After a long pre-amble we get to the gist of my argument for a flat `no' In your statement "As the universe expands ... Thus, the ambiguity in any quantum state becomes a function of the expansion of the universe" you are saying that an affect due to the energy-density of the Universe, only measurable at vast distances, alters the inequality in eq 5. Put another way you are stating that the expansion along the co-moving coordinate given by eq 8 also `stretches' the wave-function ψ in (4) and so the probability density function is changed. This can not happen as the expansion does not occur on this small a scale. Basically your statement is patently not true if I have presented my case strongly enough. The two affects are radically different, occur on scales 1030 orders of magnitude apart, and come from different formalisms. In fact the challenge today is to make sense of why these two formalisms exist so apart from each other. Hubbles and Plancks constants are that, constants, they are not functions of each other.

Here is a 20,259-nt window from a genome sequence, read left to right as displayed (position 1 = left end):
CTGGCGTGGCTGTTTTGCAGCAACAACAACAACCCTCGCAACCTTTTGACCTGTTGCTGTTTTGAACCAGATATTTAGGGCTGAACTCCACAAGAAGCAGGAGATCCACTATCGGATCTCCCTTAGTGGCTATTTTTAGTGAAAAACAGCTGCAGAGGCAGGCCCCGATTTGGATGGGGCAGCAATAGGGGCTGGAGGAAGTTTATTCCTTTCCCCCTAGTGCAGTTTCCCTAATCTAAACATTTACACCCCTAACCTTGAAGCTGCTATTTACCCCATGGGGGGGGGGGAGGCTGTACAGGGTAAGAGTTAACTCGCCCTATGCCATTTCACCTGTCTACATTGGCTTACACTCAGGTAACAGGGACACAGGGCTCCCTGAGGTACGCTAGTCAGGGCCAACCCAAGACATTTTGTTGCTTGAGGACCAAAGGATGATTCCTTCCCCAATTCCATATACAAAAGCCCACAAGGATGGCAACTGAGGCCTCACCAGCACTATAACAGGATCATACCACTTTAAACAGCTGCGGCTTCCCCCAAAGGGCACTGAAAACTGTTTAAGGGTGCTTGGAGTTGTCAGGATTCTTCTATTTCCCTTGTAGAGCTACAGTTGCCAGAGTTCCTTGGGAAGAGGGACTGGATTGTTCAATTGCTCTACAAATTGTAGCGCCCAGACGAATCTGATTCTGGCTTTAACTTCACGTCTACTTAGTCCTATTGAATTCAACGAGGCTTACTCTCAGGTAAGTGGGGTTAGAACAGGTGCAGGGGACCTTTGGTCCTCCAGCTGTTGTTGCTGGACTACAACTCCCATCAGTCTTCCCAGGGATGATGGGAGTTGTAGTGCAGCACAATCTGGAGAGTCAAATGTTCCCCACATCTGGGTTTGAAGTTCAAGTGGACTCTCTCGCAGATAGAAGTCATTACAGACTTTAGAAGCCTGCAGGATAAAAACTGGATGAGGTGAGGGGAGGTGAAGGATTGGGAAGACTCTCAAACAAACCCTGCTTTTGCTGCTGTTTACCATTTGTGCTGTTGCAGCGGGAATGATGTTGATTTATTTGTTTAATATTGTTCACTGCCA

As to your second question/statement/hypothesis/lemma or whatever, this is so wildly at variance to accepted physics I can not even begin to comment on it. I would like to do so but there are so many assumptions and mis-conceptions in this simple paragraph that it would take weeks to untangle why you have said this.
For more details on the mathematics and concepts I would refer you to "Introductory Quantum Mechanics" by French and Taylor, "The New Physics" edited by Paul Davies and the web pages of John Baez and Ned Wrights Tutorial as well as Eric's Tutorial
Try the links in the MadSci Library for more information on Physics.